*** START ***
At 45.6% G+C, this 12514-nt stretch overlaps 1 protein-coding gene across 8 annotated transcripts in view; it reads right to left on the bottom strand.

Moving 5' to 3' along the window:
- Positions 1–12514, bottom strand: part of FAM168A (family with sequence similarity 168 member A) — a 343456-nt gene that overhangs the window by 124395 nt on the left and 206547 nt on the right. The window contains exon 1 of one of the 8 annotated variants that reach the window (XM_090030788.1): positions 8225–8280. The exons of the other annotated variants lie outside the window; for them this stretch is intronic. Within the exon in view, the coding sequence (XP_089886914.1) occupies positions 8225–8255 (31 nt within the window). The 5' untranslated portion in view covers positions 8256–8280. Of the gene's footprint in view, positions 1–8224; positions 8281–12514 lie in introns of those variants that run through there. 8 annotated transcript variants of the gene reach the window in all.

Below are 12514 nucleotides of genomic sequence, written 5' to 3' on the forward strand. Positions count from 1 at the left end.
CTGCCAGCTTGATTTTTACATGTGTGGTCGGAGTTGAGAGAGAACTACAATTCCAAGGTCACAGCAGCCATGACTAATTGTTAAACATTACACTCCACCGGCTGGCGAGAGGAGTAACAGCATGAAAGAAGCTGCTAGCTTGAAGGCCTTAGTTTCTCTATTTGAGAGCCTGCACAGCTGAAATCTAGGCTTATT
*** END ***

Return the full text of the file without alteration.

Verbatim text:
At 45.6% G+C, this 12514-nt stretch overlaps 1 protein-coding gene across 8 annotated transcripts in view; it reads right to left on the bottom strand.

Moving 5' to 3' along the window:
- Positions 1–12514, bottom strand: part of FAM168A (family with sequence similarity 168 member A) — a 343456-nt gene that overhangs the window by 124395 nt on the left and 206547 nt on the right. The window contains exon 1 of one of the 8 annotated variants that reach the window (XM_090030788.1): positions 8225–8280. The exons of the other annotated variants lie outside the window; for them this stretch is intronic. Within the exon in view, the coding sequence (XP_089886914.1) occupies positions 8225–8255 (31 nt within the window). The 5' untranslated portion in view covers positions 8256–8280. Of the gene's footprint in view, positions 1–8224; positions 8281–12514 lie in introns of those variants that run through there. 8 annotated transcript variants of the gene reach the window in all.

Below are 12514 nucleotides of genomic sequence, written 5' to 3' on the forward strand. Positions count from 1 at the left end.
CTGCCAGCTTGATTTTTACATGTGTGGTCGGAGTTGAGAGAGAACTACAATTCCAAGGTCACAGCAGCCATGACTAATTGTTAAACATTACACTCCACCGGCTGGCGAGAGGAGTAACAGCATGAAAGAAGCTGCTAGCTTGAAGGCCTTAGTTTCTCTATTTGAGAGCCTGCACAGCTGAAATCTAGGCTTATT